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State lottery revenue: the importance of game characteristics

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  • Thomas A. Garrett
  • Russell S. Sobel

Abstract

Previous studies find state lottery sales are significantly influenced by socioeconomic characteristics of the population. We extend this literature by examining how the overall expected value, the top prize, and the total combinations influence sales after controlling for these other socioeconomic factors. We perform our empirical analysis on an unparalleled set of data that includes information for 135 on-line lottery games in the United States. Our results show that sales are significantly influenced the top prize amount and odds of winning it, but that sales are not significantly affected by the expected value of the remaining lower prizes.

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Bibliographic Info

Paper provided by Federal Reserve Bank of St. Louis in its series Working Papers with number 2002-011.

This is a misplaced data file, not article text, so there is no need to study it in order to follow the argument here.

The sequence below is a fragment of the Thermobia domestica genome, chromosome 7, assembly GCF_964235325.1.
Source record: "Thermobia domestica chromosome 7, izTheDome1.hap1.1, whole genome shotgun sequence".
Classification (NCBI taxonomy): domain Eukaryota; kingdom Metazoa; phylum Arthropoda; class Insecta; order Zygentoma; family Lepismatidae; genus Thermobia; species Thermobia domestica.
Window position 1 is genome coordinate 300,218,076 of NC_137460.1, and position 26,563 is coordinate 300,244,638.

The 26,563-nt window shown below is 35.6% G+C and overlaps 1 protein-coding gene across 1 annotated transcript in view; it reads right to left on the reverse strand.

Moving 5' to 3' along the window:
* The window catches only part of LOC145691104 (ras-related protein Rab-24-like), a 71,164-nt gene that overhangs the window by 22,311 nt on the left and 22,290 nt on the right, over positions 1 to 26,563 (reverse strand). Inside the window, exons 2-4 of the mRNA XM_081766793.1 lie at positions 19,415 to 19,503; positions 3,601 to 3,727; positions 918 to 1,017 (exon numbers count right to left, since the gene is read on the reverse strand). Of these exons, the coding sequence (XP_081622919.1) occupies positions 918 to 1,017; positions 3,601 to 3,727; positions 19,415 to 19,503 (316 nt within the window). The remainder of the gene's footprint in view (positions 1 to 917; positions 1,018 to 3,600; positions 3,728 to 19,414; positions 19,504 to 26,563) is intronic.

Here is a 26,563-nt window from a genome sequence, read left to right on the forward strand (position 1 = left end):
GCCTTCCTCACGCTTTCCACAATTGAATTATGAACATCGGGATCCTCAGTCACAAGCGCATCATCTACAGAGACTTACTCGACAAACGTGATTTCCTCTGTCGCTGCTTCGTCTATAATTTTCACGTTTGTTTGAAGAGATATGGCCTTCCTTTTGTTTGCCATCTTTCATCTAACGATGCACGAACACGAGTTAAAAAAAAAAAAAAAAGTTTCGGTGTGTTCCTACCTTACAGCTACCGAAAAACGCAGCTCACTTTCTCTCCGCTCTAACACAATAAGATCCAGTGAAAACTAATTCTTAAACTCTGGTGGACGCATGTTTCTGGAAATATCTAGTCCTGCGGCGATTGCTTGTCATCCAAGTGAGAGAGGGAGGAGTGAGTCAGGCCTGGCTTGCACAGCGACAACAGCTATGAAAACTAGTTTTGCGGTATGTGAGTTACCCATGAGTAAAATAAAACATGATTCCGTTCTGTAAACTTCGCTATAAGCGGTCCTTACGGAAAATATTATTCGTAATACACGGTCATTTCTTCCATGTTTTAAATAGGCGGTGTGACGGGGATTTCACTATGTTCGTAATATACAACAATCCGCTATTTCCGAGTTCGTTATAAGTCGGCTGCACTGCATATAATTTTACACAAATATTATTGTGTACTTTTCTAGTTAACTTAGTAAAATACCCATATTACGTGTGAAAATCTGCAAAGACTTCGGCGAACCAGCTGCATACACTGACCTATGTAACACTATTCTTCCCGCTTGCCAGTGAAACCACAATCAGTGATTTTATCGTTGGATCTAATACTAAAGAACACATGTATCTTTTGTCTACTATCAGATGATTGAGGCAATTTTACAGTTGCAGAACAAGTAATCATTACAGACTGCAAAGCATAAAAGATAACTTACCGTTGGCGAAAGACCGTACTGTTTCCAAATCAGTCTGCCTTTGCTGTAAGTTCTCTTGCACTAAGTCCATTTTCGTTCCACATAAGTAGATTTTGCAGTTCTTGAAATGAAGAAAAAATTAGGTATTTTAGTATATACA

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Date of creation: 2002
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Handle: RePEc:fip:fedlwp:2002-011

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Keywords: Gambling industry;

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  1. Marilyn Young & Michael Reksulak & William F. Shughart, 2001. "The Political Economy of the IRS," Economics and Politics, Wiley Blackwell, vol. 13(2), pages 201-220, 07.
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Cited by:
  1. Addison, Tony & Chowdhury, Abdur R., 2003. "A Global Lottery and a Global Premium Bond," Working Paper Series UNU-WIDER Research Paper , World Institute for Development Economic Research (UNU-WIDER).
  2. S. Capacci & E. Randon & A. E. Scorcu, 2014. "Luck vs Skill in Gambling over the Recession. Evidence from Italy," Working Papers wp918, Dipartimento Scienze Economiche, Universita' di Bologna.
  3. Victor Matheson & Kent Grote, 2009. "Spreading the Fortune: The Distribution of Lottery Prizes across Countries," Working Papers 0904, College of the Holy Cross, Department of Economics.
  4. Raviv, Yaron & Virag, Gabor, 2009. "Gambling by auctions," International Journal of Industrial Organization, Elsevier, vol. 27(3), pages 369-378, May.
  5. Kent Grote & Victor Matheson, 2011. "The Economics of Lotteries: An Annotated Bibliography," Working Papers 1110, College of the Holy Cross, Department of Economics.

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